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The Tale of the "Warm"

It’s funny the things you remember from your early childhood. Take this story, for example. I was at my grandparents’ house with my family. At the moment I was sitting in the car waiting for my parents and sister to come out, and I could hear Mom and Dad talking to Grandma and Grandpa in the front doorway.

Now my grandparents’ house was situated on top of a large hill with a very steep driveway. This sort of isolated the house from the rest of the neighborhood, though it had some awesome views of the Berkeley Hills across the valley. As you can imagine, there was not a lot of traffic on their dead end street, so it was generally safe to let a child my age run around alone. (This was also the 80s, when no one cared.)

Anyway, I had gotten tired of playing in the yard and was sitting in the car waiting impatiently. There was no one else around. Mom and Dad stopped talking in the doorway and went into the house for some reason, so they were not present to witness the strangeness that occurred. Perhaps if they had been there, it wouldn’t be such a big mystery today.

As I was sitting there kicking my legs in my car seat, I became aware of a strange rumbling sound from the direction of Grandma and Grandpa’s driveway. Curiously, I turned in that direction, but as the rumbling got closer I became a bit nervous. Something was up, I just knew it.

Suddenly, over the rise at the top of the driveway, a large, gray, rectangular... thing... appeared. It was about the size of a large garbage truck, but it had no cab. There was no place for a driver anywhere, in fact. Whatever the thing was, its roof was completely lined with metal piping, as if it ran on something other than gasoline. More piping stood out on the front of the object, where the cab should have been.

The thing emitted a tremendous roar that scared the crap out of me at three years old. It screamed out a noise that sounded kind of like “wwwwaaaaarrrrrrmmmmm” as it sat at the top of the driveway doing nothing. After about five minutes, maybe less, it backed down the driveway and disappeared behind the rise again. I could hear it fading into the distance as it went down the steep driveway and returned to the distant road.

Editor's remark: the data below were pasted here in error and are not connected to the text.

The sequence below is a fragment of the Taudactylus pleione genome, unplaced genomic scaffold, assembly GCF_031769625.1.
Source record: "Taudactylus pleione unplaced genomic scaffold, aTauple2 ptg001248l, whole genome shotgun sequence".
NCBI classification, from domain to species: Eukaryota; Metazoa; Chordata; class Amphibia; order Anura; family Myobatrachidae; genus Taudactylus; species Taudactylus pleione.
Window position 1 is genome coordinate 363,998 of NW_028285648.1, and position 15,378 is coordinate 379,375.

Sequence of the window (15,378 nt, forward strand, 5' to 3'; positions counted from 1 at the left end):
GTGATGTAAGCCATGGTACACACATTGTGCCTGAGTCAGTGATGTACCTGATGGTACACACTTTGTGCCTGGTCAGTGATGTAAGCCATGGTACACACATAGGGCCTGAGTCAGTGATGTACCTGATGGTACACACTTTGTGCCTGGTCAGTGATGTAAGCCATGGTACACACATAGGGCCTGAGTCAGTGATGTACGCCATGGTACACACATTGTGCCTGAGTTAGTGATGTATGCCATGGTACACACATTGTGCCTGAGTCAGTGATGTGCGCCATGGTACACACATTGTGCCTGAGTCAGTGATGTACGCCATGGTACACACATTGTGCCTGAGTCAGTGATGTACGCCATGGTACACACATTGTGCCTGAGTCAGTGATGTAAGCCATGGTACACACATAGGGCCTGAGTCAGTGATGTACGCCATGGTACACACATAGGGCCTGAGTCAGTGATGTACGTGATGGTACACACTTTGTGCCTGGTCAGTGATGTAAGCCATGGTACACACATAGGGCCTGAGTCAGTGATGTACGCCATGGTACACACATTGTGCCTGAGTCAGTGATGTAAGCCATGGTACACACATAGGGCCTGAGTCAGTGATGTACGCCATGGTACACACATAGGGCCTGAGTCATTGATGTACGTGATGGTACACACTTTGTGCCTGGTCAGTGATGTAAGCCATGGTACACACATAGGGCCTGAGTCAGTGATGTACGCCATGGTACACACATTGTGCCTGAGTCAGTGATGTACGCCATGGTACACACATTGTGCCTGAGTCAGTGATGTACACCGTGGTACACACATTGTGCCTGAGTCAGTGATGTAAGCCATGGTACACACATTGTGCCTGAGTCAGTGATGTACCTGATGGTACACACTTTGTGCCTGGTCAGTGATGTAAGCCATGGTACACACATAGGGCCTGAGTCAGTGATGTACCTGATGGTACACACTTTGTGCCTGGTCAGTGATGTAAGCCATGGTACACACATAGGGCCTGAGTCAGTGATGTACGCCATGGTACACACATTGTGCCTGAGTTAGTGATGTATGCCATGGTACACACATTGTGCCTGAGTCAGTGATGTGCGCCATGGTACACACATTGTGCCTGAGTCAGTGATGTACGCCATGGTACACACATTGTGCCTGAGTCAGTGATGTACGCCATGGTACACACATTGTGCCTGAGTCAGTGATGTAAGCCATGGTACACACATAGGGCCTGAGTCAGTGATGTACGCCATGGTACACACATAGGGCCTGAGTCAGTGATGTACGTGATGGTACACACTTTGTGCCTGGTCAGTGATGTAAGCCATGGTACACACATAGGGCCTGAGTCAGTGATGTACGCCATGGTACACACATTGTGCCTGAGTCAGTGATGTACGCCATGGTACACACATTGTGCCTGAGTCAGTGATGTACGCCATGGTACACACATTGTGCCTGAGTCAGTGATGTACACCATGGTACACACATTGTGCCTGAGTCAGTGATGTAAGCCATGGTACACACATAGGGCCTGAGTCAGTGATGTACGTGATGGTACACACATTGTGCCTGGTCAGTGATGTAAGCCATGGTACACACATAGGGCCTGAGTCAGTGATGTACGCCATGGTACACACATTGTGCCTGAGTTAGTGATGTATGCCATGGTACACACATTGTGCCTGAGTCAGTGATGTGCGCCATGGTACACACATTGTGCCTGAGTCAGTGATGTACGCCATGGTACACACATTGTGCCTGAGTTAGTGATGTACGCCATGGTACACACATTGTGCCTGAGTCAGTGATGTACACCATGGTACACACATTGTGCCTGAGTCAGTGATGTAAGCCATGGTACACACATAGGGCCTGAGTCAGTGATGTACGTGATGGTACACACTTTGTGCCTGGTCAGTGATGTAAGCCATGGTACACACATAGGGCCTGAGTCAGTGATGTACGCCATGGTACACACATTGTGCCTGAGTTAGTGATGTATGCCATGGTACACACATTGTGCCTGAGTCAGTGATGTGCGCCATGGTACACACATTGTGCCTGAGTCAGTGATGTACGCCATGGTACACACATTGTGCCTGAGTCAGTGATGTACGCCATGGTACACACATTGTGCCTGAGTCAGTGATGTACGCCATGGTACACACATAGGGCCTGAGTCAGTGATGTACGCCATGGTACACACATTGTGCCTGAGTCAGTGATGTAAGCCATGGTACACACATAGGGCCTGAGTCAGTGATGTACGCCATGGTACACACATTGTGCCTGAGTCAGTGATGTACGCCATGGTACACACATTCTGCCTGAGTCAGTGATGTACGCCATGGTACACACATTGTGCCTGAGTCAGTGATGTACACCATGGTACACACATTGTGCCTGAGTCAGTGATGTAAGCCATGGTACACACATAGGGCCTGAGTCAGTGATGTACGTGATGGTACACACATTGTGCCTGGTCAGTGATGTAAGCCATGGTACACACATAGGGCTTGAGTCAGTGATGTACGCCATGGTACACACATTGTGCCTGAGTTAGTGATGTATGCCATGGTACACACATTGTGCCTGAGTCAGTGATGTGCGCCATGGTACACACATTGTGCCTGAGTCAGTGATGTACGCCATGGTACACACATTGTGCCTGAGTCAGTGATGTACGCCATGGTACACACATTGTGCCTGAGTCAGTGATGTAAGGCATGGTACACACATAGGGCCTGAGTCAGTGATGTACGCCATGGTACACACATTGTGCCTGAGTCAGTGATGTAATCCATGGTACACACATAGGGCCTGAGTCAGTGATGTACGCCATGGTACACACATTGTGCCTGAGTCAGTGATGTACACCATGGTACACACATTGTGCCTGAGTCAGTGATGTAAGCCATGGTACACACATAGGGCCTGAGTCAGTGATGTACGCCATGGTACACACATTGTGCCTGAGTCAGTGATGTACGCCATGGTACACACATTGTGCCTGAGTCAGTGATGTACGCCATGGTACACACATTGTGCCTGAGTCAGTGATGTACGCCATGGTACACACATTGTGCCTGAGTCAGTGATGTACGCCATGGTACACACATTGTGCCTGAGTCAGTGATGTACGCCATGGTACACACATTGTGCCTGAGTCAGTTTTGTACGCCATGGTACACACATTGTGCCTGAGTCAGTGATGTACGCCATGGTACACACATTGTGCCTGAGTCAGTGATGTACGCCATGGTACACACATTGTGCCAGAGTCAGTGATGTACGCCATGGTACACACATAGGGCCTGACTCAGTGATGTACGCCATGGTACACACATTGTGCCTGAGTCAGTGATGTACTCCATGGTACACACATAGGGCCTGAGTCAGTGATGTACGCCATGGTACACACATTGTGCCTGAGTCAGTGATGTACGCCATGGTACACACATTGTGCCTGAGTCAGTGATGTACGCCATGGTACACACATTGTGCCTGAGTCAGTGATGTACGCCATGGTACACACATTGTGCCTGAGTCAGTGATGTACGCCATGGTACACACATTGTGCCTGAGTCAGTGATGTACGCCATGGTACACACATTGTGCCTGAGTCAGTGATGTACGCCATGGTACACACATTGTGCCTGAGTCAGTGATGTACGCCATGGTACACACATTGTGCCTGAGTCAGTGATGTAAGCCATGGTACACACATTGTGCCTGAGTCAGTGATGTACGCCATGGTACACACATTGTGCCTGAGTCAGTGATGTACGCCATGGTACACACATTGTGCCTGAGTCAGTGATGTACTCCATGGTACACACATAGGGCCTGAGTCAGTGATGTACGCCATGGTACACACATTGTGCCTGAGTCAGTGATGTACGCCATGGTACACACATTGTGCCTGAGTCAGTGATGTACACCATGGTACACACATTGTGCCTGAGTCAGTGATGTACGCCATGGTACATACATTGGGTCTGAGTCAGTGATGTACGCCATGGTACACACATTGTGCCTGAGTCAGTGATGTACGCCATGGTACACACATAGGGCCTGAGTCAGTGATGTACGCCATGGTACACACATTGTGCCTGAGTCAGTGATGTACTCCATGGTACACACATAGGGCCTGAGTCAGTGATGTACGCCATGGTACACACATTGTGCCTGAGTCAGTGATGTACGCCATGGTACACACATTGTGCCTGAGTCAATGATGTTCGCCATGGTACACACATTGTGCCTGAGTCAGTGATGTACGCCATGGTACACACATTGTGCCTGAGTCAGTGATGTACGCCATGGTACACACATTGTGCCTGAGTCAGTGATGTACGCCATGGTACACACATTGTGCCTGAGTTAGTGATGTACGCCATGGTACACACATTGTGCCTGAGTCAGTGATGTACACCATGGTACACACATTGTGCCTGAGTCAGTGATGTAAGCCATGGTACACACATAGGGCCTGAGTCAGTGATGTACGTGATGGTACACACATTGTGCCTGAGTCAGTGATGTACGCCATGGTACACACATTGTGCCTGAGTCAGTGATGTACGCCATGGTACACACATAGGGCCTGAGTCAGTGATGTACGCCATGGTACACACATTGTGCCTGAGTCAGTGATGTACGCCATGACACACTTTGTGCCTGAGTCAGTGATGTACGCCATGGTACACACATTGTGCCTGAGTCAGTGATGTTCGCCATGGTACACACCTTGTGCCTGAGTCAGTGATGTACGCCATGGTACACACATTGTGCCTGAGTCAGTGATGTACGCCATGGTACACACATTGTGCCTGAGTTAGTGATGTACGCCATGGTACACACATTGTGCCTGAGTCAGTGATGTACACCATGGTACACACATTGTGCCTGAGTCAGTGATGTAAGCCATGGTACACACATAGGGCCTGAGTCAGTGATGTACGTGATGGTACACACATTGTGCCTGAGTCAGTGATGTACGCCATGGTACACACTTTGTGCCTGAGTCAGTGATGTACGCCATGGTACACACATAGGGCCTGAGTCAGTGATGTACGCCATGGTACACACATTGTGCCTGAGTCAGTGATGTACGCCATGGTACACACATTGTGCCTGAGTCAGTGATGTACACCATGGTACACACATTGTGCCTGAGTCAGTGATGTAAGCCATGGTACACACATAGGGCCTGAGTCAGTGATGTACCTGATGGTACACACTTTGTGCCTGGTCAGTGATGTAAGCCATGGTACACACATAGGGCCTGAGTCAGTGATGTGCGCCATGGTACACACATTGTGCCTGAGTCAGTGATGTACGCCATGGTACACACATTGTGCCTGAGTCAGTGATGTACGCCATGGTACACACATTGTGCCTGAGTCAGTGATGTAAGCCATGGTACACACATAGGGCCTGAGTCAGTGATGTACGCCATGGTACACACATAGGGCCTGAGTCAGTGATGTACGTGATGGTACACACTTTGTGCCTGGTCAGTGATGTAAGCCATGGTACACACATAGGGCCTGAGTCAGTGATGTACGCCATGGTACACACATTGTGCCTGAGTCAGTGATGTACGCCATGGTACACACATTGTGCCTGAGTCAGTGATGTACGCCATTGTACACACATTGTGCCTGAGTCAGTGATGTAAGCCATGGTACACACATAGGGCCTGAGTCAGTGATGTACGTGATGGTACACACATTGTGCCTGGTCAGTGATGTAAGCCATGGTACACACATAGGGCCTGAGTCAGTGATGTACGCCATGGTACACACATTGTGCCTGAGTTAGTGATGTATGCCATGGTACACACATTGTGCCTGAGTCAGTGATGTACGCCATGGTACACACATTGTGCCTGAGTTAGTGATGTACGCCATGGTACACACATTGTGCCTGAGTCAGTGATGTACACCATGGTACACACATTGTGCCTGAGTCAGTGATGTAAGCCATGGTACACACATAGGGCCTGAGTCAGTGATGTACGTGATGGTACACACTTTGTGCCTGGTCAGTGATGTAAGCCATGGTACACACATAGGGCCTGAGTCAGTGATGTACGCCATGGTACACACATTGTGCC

The minute it was gone, I could stand it no longer. I jumped down from the car seat and raced toward the house, only to be met halfway by my parents. Of course I was excited when I told them all about the weird thing I’d seen in the yard, and, of course, being three years old, they barely understood what I said. I finally tried to impel them to react somehow by thinking of a name for the strange craft. I called it a “warm” based on the noise it made.

“A warm?” asked Dad, looking incredulous.

He decided this was the end of our conversation. While Mom strapped me into the child seat, he just climbed behind the wheel and started talking to Mom about some adult nonsense. He ignored me for the rest of the drive home and no more was said about the mysterious Warm. Even at that age, I knew nothing else would come of it.

Several decades later, I’m still at a loss for what I saw. Perhaps it was really some kind of garbage truck, though Grandma and Grandpa had no trash cans at the end of the driveway. It couldn’t been some kind of street sweeper, but, as far as I know, there were no robotic street sweepers in that era. At that age, it didn’t occur to me to look at the pavement to see if there was any water or sweeping marks, so I don’t know if there had been.

Whatever that thing was, it left an indelible mark on my three-year-old memory. To this day I sometimes get a chill when I hear a piece of machinery with a similar sound. Perhaps I saw some kind of technology the public works department was testing out. Or maybe I witnessed something from another world. Whatever it was, I don’t want to see it again. Cue the X-Files music now!

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